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ARS Home » Pacific West Area » Hilo, Hawaii » Daniel K. Inouye U.S. Pacific Basin Agricultural Research Center » Tropical Plant Genetic Resources and Disease Research » Research » Publications at this Location » Publication #394302

Research Project: Management, Characterization, and Evaluation of Pacific Tropical and Subtropical Fruit and Nut Genetic Resources and Associated Information

Location: Tropical Plant Genetic Resources and Disease Research

Title: First detection and complete genome sequence of a new tobamovirus naturally infecting Hibiscus rosa-sinensis in Hawaii

item WANG, XUPENG - University Of Hawaii
item LARREA-SARMIENTO, ANDREA - University Of Hawaii
item OLMEDO-VELARDE, ALEJANDRO - University Of Hawaii
item KONG, A - University Of Hawaii
item BORTH, WAYNE - University Of Hawaii
item Suzuki, Jon
item Wall, Marisa
item MELZER, MICHAEL - University Of Hawaii
item HU, JOHN - University Of Hawaii

Submitted to: Archives of Virology
Publication Type: Peer Reviewed Journal
Publication Acceptance Date: 9/11/2022
Publication Date: 1/7/2023
Citation: Wang, X., Larrea-Sarmiento, A., Olmedo-Velarde, A., Kong, A., Borth, W., Suzuki, J.Y., Wall, M.M., Melzer, M., Hu, J. 2023. First detection and complete genome sequence of a new tobamovirus naturally infecting Hibiscus rosa-sinensis in Hawaii. Archives of Virology. 168. Article 40.

Interpretive Summary: Tropical or Chinese Hibiscus is a popular ornamental and landscape plant. The modern sequencing method of high-throughput sequencing or HTS, was used to diagnose the probably cause of virus-like symptoms found in tropical hibiscus growing in Hawaii. Results indicated the presence of two viruses related to virus types originally found infecting tobacco and related crop plants including as tomato, pepper and known as tobamoviruses. One of the tobamoviruses was an isolate of Hibiscus latent Fort Pierce virus (HLFPV) and the second was a new tobamovirus that the authors propose to name Hibiscus latent Hawaii virus (HLHV). Based on controlled experiments, it was found that HLFPV and HLHV did indeed also infect tobacco or closely related tobacco relative. This information will be useful diagnosing monitoring, and curbing disease caused by these viruses and its spread in Hibiscus and susceptible crops in Hawaii and elsewhere.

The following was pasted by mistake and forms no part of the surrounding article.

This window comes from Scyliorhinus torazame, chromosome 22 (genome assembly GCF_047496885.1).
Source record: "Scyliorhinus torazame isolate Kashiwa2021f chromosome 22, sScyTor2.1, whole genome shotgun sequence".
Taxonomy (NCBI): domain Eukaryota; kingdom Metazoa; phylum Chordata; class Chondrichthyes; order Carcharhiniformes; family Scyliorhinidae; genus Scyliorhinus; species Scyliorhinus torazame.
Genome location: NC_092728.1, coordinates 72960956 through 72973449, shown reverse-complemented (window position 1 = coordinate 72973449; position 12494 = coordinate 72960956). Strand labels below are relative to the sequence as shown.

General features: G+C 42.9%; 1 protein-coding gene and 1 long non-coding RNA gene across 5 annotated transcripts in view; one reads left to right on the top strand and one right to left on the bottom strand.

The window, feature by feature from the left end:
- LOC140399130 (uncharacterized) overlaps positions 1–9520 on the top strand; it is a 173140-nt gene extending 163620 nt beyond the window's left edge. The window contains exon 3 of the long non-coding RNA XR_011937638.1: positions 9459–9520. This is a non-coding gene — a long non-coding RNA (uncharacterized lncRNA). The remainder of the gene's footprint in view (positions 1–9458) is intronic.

Technical Abstract: High-throughput sequencing was used to analyze Hibiscus rosa-sinensis (family Malvaceae) plants with virus-like symptoms in Hawaii. Bioinformatic and phylogenetic analysis revealed the presence of two tobamoviruses, hibiscus latent Fort Pierce virus (HLFPV) and a new tobamovirus with the proposed name "hibiscus latent Hawaii virus" (HLHV). This is the first report of the complete sequence, genome organization, and phylogenetic characterization of a tobamovirus infecting hibiscus in Hawaii. RT-PCR with virus-specific primers and Sanger sequencing further confirmed the presence of these viruses. Inoculation experiments showed that HLFPV could be mechanically transmitted to Nicotiana benthamiana and N. tabacum, while HLHV could only be mechanically transmitted to N.benthamiana.